Though American attitudes toward religion changed dramatically during the 1960s, interest in spirituality itself never diminished. If we listen closely, Michael Gilmour contends, we can hear an extensive religious vocabulary in the popular music of the decades that followed--articulating each generation's spiritual quest, a yearning for social justice, and the emotional highs of love and sex.
Probing the lyrical canons of seminal artists including Cat Stevens, the Rolling Stones, Bob Dylan, Eric Clapton, Joni Mitchell, Neil Young, U2, Ozzy Osbourne, Pearl Jam, Madonna, and Kanye West, Gilmour considers the ways--and reasons why--pop music's secular poets and prophets adopted religious phrases, motifs, and sacred texts.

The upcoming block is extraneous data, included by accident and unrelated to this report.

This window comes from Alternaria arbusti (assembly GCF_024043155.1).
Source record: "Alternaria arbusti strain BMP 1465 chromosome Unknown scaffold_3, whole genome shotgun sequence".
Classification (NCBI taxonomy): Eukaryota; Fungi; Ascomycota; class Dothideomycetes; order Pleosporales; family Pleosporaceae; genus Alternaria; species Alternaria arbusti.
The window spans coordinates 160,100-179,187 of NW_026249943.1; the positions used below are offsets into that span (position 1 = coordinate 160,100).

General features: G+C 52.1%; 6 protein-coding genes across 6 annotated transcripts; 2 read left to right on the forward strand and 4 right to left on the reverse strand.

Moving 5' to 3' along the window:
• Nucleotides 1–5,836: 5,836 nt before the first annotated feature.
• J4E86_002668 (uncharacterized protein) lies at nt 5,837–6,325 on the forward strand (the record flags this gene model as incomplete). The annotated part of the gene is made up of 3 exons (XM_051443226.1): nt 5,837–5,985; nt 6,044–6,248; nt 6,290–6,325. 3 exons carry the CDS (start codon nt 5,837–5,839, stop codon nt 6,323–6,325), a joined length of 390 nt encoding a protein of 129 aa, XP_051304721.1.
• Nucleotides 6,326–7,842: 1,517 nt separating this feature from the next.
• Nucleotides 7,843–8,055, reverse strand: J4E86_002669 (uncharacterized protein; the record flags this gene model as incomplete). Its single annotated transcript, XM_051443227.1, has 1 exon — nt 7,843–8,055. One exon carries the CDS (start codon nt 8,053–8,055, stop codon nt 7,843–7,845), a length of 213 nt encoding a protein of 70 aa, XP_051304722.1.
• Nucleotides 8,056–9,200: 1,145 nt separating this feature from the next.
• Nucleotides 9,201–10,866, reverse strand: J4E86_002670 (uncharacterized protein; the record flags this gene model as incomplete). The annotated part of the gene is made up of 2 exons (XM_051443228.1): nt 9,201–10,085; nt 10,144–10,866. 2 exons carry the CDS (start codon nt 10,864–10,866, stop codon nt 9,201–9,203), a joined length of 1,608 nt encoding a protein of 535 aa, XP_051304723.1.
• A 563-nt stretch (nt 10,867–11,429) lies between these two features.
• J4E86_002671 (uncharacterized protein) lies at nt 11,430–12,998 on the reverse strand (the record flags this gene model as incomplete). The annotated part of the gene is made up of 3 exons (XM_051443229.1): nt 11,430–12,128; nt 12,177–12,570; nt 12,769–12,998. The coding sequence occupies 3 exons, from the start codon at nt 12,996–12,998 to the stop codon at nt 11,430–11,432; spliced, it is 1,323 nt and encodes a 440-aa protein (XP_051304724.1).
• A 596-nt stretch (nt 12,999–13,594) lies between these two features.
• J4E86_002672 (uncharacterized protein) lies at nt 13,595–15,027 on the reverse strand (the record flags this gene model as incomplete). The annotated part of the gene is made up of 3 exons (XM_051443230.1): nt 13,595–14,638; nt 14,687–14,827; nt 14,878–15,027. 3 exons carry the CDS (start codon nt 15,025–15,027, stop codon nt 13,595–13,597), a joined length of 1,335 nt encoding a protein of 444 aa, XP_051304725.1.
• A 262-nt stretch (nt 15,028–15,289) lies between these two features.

About the Author
Michael J. Gilmour is the author of Call Me the Seeker: Listening to Religion in Popular Music and Tangled Up in the Bible: Bob Dylan and Scripture. He lives in Manitoba, Canada, where he serves on the faculty of Providence College.